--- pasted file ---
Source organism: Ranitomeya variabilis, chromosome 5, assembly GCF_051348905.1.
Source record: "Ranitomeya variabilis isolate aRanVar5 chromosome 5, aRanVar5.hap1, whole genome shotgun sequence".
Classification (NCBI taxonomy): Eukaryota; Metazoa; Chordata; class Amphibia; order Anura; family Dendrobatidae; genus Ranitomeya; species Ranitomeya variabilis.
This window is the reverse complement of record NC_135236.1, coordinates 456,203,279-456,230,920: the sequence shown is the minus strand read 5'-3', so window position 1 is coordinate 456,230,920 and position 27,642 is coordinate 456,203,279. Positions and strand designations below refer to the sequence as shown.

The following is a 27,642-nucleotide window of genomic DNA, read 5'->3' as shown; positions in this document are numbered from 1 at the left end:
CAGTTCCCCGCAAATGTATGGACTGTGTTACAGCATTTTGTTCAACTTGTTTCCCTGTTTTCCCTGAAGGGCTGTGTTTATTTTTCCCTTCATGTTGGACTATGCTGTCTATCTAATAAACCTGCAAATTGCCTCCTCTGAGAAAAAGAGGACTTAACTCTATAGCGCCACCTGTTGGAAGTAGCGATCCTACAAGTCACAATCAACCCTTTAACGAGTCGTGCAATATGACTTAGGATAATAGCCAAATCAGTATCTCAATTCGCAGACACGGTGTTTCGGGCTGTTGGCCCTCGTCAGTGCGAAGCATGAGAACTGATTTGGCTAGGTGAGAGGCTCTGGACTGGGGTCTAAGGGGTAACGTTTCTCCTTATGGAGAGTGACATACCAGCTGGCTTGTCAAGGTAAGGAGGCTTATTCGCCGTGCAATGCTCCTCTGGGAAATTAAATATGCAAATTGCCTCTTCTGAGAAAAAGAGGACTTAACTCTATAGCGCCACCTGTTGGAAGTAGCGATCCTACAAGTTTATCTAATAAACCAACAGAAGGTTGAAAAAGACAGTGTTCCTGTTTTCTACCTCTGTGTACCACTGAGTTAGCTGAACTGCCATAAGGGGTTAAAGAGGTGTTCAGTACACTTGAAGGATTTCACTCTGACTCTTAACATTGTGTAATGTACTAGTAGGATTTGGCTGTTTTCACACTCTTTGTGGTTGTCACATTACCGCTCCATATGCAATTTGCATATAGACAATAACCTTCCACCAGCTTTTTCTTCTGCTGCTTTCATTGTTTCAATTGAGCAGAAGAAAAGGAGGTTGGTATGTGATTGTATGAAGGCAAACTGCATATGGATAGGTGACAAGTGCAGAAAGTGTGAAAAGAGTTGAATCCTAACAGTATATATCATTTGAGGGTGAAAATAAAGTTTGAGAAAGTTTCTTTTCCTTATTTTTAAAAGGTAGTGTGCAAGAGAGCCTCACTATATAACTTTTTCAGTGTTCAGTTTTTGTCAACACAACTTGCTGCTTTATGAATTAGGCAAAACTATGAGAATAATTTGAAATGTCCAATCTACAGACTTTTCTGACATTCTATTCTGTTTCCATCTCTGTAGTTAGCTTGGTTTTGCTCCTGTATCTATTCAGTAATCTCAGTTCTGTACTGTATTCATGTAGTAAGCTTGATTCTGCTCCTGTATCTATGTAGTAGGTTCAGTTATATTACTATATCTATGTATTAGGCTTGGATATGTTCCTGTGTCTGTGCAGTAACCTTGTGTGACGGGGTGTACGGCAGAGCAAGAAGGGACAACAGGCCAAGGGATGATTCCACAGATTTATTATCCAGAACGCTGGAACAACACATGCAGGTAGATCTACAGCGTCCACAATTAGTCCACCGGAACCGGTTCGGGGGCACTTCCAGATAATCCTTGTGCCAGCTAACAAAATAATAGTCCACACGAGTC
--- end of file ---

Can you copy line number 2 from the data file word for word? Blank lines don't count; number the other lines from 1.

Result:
Source record: "Ranitomeya variabilis isolate aRanVar5 chromosome 5, aRanVar5.hap1, whole genome shotgun sequence".